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Clinical research: Attention deficit forecasts autism traits

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Laura Geggel
5 February 2013

Twin troubles: Communication problems in identical and fraternal twins are linked to attention problems at age 8 and to autism at age 12.

Children with attention difficulties early on may later show signs of autism, such as trouble holding a conversation, says a new study published 14 November in Psychological Medicine1.

The study, a survey of typically developing children, is potentially important because it suggests that treating early signs of attention deficit hyperactivity disorder (ADHD) may prevent autism traits, the researchers say.

More than 70 percent of people with autism also meet the diagnostic criteria for another psychiatric or developmental disorder, and ADHD is one of the most common. A number of studies have shown that individuals with autism and those with ADHD share certain mutations.

In the new study, researchers surveyed parents of more than 5,000 pairs of identical and fraternal twins in the U.K. about traits associated with ADHD and autism. Parents used the Childhood Autism Spectrum Test (CAST) and the Conners’ Parent Rating Scale for ADHD traits first when their twins were 8, and then four years later when they were 12. The study focused on this age bracket because the brain changes as children transition from childhood into adolescence.

Using the survey data, the researchers compared the traits for autism and ADHD in each twin pair to assess their genetic and environmental similarities. If both conditions have a common genetic basis, identical twins would be expected to share more traits of the disorders than fraternal twins do.

In a 2008 report on the twins at age 8, the researchers found that identical twins share more traits of autism and ADHD than fraternal twins do2. In the new study, the researchers again found that identical twins have more traits of both disorders in common.

They then analyzed data from both ages to see how traits of autism and ADHD influence one another over time.

At age 8, communication difficulties in identical and fraternal twins were often linked to attention problems, such as interrupting others or not listening when people spoke to them. Four years later, most of these children’s communication challenges were more reflective of autism than of ADHD.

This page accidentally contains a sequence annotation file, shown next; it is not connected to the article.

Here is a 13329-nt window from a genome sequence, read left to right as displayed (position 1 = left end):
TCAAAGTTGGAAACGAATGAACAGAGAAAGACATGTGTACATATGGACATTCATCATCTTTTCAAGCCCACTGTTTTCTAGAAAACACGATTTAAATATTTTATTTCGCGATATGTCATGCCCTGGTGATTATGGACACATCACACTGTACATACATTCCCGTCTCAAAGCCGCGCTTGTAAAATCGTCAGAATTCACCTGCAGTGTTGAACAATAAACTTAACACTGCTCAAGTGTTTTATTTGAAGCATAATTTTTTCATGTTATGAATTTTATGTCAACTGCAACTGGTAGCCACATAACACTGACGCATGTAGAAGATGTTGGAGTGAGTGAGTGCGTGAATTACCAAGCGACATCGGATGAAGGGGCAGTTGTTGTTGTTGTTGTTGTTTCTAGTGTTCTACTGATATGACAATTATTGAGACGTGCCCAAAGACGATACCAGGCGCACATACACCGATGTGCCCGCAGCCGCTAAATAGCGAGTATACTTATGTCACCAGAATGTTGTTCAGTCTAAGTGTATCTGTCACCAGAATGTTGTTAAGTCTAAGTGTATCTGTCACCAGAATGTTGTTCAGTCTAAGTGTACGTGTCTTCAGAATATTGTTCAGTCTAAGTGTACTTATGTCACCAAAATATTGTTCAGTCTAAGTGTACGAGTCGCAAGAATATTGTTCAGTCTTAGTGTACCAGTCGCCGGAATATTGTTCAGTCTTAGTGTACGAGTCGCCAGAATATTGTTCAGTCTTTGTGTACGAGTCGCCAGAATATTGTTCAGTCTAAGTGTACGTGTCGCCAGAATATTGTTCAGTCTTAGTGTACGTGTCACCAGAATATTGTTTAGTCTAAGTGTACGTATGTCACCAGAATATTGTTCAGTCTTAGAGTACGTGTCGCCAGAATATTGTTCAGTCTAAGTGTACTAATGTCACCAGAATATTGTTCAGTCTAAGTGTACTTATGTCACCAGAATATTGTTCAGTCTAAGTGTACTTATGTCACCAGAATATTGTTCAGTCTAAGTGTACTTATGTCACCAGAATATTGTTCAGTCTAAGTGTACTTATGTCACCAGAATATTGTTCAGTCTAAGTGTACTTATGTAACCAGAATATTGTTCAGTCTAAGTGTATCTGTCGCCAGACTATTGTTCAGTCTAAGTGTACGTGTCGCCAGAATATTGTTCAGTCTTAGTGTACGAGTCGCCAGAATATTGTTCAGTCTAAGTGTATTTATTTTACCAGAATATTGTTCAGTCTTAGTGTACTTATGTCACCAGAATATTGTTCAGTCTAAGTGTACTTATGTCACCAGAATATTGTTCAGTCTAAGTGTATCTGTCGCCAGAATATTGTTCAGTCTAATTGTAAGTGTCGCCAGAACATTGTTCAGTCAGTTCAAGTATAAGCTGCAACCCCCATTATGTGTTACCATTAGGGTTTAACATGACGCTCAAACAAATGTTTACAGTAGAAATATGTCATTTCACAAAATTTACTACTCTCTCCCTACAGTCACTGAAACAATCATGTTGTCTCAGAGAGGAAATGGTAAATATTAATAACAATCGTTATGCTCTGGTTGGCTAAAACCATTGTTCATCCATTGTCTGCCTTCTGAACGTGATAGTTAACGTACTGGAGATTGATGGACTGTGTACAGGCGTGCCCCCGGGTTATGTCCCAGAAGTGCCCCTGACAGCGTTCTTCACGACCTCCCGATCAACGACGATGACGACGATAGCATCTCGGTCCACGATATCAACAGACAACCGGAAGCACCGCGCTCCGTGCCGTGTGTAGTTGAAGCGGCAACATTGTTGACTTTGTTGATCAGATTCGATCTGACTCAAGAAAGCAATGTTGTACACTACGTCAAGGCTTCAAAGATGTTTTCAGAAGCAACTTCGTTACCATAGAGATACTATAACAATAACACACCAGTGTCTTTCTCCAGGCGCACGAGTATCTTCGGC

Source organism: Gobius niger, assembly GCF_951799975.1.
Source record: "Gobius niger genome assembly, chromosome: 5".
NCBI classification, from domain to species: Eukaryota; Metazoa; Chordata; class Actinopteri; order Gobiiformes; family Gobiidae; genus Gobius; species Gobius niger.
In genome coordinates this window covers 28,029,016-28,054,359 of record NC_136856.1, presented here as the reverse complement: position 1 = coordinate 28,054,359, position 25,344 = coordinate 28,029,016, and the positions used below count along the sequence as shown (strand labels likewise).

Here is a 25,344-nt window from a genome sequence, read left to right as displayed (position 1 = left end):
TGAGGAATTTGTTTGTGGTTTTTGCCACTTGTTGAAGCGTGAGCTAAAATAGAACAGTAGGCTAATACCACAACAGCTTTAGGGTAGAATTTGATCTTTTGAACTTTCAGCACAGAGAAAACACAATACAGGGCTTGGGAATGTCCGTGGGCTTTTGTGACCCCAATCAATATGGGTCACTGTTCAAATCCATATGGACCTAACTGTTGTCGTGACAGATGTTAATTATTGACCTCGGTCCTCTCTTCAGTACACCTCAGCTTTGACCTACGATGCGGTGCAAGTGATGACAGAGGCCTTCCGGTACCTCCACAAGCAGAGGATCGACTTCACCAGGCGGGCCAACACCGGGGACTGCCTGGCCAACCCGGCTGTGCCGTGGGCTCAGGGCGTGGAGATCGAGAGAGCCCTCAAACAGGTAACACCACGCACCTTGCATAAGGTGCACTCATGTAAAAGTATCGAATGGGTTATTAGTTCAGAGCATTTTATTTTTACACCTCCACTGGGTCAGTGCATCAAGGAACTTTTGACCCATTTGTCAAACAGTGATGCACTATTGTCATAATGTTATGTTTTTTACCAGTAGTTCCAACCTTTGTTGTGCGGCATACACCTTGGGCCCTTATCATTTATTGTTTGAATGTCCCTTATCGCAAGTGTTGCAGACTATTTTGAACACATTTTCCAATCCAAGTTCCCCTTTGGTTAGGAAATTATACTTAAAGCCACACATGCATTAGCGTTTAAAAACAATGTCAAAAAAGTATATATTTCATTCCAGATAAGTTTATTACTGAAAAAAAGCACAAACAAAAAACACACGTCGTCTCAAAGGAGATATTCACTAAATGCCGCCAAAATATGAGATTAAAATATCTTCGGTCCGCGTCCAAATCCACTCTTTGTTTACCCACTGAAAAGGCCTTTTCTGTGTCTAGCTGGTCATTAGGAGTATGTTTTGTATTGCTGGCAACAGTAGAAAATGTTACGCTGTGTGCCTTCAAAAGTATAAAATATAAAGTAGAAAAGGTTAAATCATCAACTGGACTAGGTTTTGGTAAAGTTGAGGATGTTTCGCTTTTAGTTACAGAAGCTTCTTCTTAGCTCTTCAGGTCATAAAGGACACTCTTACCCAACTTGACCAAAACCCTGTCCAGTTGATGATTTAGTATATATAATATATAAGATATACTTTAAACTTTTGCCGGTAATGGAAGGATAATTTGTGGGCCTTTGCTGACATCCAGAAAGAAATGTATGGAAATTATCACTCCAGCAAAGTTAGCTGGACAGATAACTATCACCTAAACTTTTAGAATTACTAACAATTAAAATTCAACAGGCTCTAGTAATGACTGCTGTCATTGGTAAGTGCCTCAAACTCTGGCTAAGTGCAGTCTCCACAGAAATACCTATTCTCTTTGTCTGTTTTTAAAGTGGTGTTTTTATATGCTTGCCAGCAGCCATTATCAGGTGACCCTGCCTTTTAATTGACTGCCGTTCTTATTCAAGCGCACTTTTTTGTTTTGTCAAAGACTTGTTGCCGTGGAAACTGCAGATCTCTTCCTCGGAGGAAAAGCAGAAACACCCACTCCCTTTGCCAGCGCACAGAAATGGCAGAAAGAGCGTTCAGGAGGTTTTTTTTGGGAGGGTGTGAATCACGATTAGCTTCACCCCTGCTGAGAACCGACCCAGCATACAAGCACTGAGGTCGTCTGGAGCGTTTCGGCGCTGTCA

The researchers also found that traits of autism can later lead to problems with attention, such as being easily distracted, although this trend is less significant. 

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1: Taylor M.J. et al. Psychol. Med. Epub ahead of print (2012) PubMed

2: Ronald A. et al. J Child Psychol. Psychiatry 49, 535-542 (2008) PubMed


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Name: usethebrainsgodgiveyou
5 February 2013 - 6:03PM

You are forgetting Dyslexia, which is the broadest diagnosis to fit under the umbrella of "behavioral impairment" that is also often a communication impairment. I firmly believe 20% of the population is under possible scrutiny for behavioral impairment. It is related to right brain dominance, and about as "brilliant" of the specialists to earn a living trying to change it as it was of the experts 100 years ago who attempted to change the sinister child by tying his left hand behind his back...Not that I'm bitter or anything, but mostly amused.

Name: Anonymous
5 February 2013 - 8:18PM

As someone with autism who struggles with inattentiveness, I find these findings very interesting. I know the findings are traits, so I don't know how far they generalise to people like me, but I find that inattentiveness tends to interfere with my ability to pursue my interests. I have read the paper, and noticed that they find weak associations between so-called 'repetitive, restricted behaviors and interests' and thr two ADHD scales.

Does this article not misrepresent the paper slightly? I've read it, and I don't recall the authors claiming that treating ADHD will decrease later autism traits - in fact, they seem speculative and cautious about drawing strong conclusions, perhaps because these are traits, not diagnosed people.

Name: Laura Geggel
5 February 2013 - 10:05PM

Hi Anonymous,

Thanks for your comment. You are correct — the authors did not mention that treating ADHD may decrease later autism traits in the paper. However, when I spoke with one of the authors during my research, she mentioned it as a possibility.

Name: Anonymous
6 February 2013 - 5:11PM

I see - thanks Laura for this.